We Spoke To Bob Geldof Ahead Of His Concert In Malta Tonight
In a nutshell: poverty is bad, Bitcoin is bad, Brexit is bad, Van Morrison are good
Bob Geldof and his band The Boomtown Rats are in Malta this week to close off their 2018 European tour in style.
To the younger audience, the name Bob Geldof might not immediately strike a chord, though you’ll definitely be hearing his songs during Christmas lunch with the family. Geldof is the man behind Do They Know It’s Christmas?, which was written in 1984 in reaction to the famine in Ethiopia at the time and brought together music legends such as Bono, Sting, George Michael and Phil Collins to raise over £8 million for the cause.
The song’s success inspired Geldof to organise the iconic Live Aid concert in 1985, which had key performances by the likes of David Bowie, Elton John and most notably Queen. If you watched the film Bohemian Rhapsody recently (do it if you haven’t done so already), it’s the beautifully shot scene at the end.
Geldof formed The Boomtown Rats in his native Ireland in 1975. The band had a string of successes until the mid-eighties, when they went on hiatus for for almost three decades. Geldof took this time to focus on philanthropic work, setting up the Live Aid Trust which has managed over $150 million in donations and focused on poverty in Africa. His efforts also inspired another charity single, We Are The World, as well as several other charities.
Ever the public critic and social commentator, we had the chance to get a few comments from Bob earlier this week
LM: What do you think is the biggest concern for the world right now? Climate change, populism, poverty?
BG: Poverty. It is a root cause for all the other issues.
LM: When you came to Malta in 2006, you publicly commented about the dire situation in Africa and its effects on migration into Malta and Europe generally. It feels like not much has changed since then. Doesn’t that make you feel the issue is just a reality we need to accept?
BG: Poverty remains a fundamental issue. What has changed is that what I warned against back then continues to happen. I had mentioned that the answer was to invest in and build the economies of the south so that they could provide their people with a life. This still applies today.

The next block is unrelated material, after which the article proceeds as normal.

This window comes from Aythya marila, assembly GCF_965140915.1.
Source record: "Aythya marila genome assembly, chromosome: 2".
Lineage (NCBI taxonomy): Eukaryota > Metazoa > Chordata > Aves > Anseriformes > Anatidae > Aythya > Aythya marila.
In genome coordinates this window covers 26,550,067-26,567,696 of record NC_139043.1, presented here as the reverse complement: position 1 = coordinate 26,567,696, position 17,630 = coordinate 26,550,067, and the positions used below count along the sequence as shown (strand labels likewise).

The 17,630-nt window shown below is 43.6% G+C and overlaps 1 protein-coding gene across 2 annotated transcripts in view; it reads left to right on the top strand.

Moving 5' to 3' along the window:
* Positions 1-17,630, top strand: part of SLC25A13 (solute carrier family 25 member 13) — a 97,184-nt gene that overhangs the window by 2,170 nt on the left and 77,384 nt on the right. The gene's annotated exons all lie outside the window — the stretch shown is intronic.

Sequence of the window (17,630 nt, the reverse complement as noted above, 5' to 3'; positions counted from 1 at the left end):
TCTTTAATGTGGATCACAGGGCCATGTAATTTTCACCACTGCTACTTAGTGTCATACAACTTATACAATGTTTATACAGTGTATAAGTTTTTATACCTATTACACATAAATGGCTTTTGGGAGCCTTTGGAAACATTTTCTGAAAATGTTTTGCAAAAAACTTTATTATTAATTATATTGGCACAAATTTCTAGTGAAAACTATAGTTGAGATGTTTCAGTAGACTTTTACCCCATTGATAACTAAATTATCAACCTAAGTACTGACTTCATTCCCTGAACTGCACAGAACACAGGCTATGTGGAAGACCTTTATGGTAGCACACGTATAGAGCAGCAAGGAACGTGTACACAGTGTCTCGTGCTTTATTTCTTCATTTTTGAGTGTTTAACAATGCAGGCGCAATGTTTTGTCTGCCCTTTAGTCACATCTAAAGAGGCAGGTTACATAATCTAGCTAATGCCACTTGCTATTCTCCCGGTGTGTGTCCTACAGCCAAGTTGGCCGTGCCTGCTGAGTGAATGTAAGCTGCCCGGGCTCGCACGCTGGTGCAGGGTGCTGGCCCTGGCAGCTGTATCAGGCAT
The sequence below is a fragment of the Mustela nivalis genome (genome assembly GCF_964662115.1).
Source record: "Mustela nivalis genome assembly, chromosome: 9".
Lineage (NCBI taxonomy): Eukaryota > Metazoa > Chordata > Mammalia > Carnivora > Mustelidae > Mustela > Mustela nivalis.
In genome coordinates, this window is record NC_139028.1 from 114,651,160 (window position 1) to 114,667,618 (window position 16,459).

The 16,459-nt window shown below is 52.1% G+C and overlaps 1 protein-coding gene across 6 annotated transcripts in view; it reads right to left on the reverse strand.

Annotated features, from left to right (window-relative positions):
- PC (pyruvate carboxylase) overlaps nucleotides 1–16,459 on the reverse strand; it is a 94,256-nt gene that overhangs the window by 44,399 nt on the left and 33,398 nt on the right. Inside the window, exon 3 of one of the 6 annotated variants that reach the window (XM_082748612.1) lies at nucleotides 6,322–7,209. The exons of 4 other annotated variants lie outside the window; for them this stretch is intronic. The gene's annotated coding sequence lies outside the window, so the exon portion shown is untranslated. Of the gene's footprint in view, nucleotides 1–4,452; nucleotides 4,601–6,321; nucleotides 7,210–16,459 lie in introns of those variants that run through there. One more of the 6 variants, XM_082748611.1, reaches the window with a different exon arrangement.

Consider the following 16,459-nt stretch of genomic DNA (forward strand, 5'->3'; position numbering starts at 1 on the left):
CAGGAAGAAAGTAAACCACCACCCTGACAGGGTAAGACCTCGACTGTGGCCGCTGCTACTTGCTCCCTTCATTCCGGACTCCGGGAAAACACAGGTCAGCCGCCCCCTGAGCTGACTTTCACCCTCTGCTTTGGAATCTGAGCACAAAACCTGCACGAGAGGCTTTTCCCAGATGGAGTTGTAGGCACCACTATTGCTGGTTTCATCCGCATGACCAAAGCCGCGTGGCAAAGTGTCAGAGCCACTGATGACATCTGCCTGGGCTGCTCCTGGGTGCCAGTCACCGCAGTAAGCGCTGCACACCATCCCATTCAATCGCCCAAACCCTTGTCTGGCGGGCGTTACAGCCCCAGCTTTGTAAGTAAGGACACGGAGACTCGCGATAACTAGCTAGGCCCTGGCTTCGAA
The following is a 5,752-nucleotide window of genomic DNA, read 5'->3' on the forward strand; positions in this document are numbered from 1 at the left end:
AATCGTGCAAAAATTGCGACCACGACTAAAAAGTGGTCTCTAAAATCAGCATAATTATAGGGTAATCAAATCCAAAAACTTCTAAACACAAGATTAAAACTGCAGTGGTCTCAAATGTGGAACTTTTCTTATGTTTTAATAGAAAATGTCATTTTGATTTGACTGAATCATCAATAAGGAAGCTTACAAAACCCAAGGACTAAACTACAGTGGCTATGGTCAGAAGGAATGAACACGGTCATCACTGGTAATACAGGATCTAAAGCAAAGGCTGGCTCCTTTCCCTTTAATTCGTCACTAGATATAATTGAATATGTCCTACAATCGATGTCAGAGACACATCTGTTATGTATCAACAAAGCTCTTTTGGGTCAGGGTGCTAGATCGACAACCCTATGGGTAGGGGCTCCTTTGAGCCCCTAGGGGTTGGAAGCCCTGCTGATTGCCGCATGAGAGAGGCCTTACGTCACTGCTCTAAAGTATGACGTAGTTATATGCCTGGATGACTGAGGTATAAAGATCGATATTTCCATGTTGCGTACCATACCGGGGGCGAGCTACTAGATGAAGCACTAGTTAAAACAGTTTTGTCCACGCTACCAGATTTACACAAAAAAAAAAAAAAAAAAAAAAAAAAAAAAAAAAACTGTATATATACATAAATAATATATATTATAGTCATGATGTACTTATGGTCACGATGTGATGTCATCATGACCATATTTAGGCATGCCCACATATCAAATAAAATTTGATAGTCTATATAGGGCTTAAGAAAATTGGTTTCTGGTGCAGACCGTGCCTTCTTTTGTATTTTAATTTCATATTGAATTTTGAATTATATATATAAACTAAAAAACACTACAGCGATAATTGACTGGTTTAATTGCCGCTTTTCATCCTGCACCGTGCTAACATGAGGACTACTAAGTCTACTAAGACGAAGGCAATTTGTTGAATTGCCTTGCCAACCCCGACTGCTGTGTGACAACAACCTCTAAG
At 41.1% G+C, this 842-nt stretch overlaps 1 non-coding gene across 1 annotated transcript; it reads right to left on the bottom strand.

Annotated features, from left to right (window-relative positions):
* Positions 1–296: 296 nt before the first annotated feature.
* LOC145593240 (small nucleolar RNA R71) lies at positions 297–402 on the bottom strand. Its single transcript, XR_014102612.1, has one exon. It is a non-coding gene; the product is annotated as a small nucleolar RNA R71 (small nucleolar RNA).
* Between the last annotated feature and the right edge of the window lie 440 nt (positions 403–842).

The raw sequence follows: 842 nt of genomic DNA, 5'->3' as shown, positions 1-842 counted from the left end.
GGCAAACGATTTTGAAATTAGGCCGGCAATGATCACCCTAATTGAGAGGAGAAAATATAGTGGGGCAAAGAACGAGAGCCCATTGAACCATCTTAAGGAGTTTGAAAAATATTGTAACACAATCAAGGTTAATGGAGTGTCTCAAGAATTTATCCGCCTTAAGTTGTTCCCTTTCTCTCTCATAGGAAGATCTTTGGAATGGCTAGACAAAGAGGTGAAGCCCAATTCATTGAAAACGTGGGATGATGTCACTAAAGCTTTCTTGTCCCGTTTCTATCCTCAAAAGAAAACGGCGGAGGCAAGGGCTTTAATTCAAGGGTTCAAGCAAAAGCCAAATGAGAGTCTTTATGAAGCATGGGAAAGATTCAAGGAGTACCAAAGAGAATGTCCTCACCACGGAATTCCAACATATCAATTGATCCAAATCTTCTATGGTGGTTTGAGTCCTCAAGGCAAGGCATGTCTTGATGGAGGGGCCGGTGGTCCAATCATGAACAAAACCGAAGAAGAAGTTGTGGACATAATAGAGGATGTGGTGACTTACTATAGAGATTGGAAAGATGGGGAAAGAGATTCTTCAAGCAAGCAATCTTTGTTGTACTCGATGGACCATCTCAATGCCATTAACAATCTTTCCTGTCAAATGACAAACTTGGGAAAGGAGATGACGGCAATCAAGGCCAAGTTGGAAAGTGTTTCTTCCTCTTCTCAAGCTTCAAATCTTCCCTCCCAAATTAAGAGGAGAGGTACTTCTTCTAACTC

LM: In 2014 you had said Bitcoin “is nice but simply won’t work”. You had also called out the banks as the reason capitalism has failed. What are your views on blockchain technology and cryptocurrencies today?
BG: Bitcoin hasn’t worked and is simply a punt. Blockchain is an interesting and important technology with myriad potential applications. It will soon be in standard usage.
LM: We can’t not ask you about Brexit. You are a very vocal Remain advocate. Do you think Brexit will happen? What are your thoughts in general?
BG: Yes unfortunately I think it will happen, but not before much political drama has unfolded further. It is a tragedy.
LM: You’re coming to Malta wearing your musician hat, but you’re obviously known worldwide for your philanthropic work. What do you identify with the most: musician or activist? And if you had to choose only one, which would it be?
BG: Musician and musician.
LM: You’ve obviously met many artists in your life. Who is the most eccentric artist you’ve ever met? And the most remarkable in terms of having left an impression on you?
BG: Van Morrison. Definitely Van Morrison.
LM: Will we ever see another Boomtown Rats album?
BG: Just finished. Its called MEGA - because it is. Released on BMG around April '19.
The Boomtown Rats re-formed in 2013 and have since been playing a number of gigs. Tonight, they'll playing at San Ġwann's Aria Complex
Local legends Airport Impressions will be opening for the Irish new wave royalty, and it all kicks off tonight at 7pm!